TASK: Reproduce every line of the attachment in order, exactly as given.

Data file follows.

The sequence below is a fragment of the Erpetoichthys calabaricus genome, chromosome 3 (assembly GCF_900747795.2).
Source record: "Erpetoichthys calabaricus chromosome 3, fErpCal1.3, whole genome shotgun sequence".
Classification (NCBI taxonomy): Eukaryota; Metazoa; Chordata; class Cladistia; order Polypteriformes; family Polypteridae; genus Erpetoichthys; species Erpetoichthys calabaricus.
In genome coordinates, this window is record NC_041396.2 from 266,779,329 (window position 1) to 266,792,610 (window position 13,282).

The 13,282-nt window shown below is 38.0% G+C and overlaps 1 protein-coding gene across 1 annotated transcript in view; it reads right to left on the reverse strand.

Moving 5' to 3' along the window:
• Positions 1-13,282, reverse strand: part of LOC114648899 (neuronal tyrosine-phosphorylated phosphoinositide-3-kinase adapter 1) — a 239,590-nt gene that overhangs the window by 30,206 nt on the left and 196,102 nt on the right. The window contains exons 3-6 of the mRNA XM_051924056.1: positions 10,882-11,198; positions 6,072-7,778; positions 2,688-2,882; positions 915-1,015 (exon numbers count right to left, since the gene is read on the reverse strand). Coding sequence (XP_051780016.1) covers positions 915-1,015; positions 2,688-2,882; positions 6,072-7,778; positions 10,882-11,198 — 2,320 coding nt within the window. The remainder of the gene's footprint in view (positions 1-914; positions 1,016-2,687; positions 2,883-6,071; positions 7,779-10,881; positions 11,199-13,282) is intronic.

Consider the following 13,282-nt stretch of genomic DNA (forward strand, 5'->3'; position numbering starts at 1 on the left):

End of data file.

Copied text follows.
The sequence below is a fragment of the Erpetoichthys calabaricus genome, chromosome 3 (assembly GCF_900747795.2).
Source record: "Erpetoichthys calabaricus chromosome 3, fErpCal1.3, whole genome shotgun sequence".
Classification (NCBI taxonomy): Eukaryota; Metazoa; Chordata; class Cladistia; order Polypteriformes; family Polypteridae; genus Erpetoichthys; species Erpetoichthys calabaricus.
In genome coordinates, this window is record NC_041396.2 from 266,779,329 (window position 1) to 266,792,610 (window position 13,282).

The 13,282-nt window shown below is 38.0% G+C and overlaps 1 protein-coding gene across 1 annotated transcript in view; it reads right to left on the reverse strand.

Moving 5' to 3' along the window:
• Positions 1-13,282, reverse strand: part of LOC114648899 (neuronal tyrosine-phosphorylated phosphoinositide-3-kinase adapter 1) — a 239,590-nt gene that overhangs the window by 30,206 nt on the left and 196,102 nt on the right. The window contains exons 3-6 of the mRNA XM_051924056.1: positions 10,882-11,198; positions 6,072-7,778; positions 2,688-2,882; positions 915-1,015 (exon numbers count right to left, since the gene is read on the reverse strand). Coding sequence (XP_051780016.1) covers positions 915-1,015; positions 2,688-2,882; positions 6,072-7,778; positions 10,882-11,198 — 2,320 coding nt within the window. The remainder of the gene's footprint in view (positions 1-914; positions 1,016-2,687; positions 2,883-6,071; positions 7,779-10,881; positions 11,199-13,282) is intronic.

Consider the following 13,282-nt stretch of genomic DNA (forward strand, 5'->3'; position numbering starts at 1 on the left):